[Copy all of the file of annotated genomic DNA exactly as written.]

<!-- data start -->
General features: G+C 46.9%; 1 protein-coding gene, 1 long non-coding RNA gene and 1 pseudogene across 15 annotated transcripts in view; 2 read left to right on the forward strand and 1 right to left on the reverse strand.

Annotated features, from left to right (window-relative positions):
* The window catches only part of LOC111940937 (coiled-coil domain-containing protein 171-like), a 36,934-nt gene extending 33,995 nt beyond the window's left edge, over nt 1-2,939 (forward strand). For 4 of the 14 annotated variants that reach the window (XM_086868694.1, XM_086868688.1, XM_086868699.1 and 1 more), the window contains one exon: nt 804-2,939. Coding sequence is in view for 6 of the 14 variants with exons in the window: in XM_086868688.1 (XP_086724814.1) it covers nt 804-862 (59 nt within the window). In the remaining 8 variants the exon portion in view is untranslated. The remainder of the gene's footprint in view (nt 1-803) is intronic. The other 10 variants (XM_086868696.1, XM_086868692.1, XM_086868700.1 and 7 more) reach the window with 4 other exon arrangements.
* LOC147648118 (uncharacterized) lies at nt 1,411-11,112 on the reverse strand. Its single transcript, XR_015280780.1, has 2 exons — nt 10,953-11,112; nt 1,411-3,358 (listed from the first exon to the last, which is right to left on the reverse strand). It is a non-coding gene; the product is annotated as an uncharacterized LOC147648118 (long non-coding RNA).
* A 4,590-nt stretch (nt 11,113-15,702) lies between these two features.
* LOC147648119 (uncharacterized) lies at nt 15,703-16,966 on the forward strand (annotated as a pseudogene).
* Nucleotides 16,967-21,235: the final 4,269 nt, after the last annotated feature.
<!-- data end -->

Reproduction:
General features: G+C 46.9%; 1 protein-coding gene, 1 long non-coding RNA gene and 1 pseudogene across 15 annotated transcripts in view; 2 read left to right on the forward strand and 1 right to left on the reverse strand.

Annotated features, from left to right (window-relative positions):
* The window catches only part of LOC111940937 (coiled-coil domain-containing protein 171-like), a 36,934-nt gene extending 33,995 nt beyond the window's left edge, over nt 1-2,939 (forward strand). For 4 of the 14 annotated variants that reach the window (XM_086868694.1, XM_086868688.1, XM_086868699.1 and 1 more), the window contains one exon: nt 804-2,939. Coding sequence is in view for 6 of the 14 variants with exons in the window: in XM_086868688.1 (XP_086724814.1) it covers nt 804-862 (59 nt within the window). In the remaining 8 variants the exon portion in view is untranslated. The remainder of the gene's footprint in view (nt 1-803) is intronic. The other 10 variants (XM_086868696.1, XM_086868692.1, XM_086868700.1 and 7 more) reach the window with 4 other exon arrangements.
* LOC147648118 (uncharacterized) lies at nt 1,411-11,112 on the reverse strand. Its single transcript, XR_015280780.1, has 2 exons — nt 10,953-11,112; nt 1,411-3,358 (listed from the first exon to the last, which is right to left on the reverse strand). It is a non-coding gene; the product is annotated as an uncharacterized LOC147648118 (long non-coding RNA).
* A 4,590-nt stretch (nt 11,113-15,702) lies between these two features.
* LOC147648119 (uncharacterized) lies at nt 15,703-16,966 on the forward strand (annotated as a pseudogene).
* Nucleotides 16,967-21,235: the final 4,269 nt, after the last annotated feature.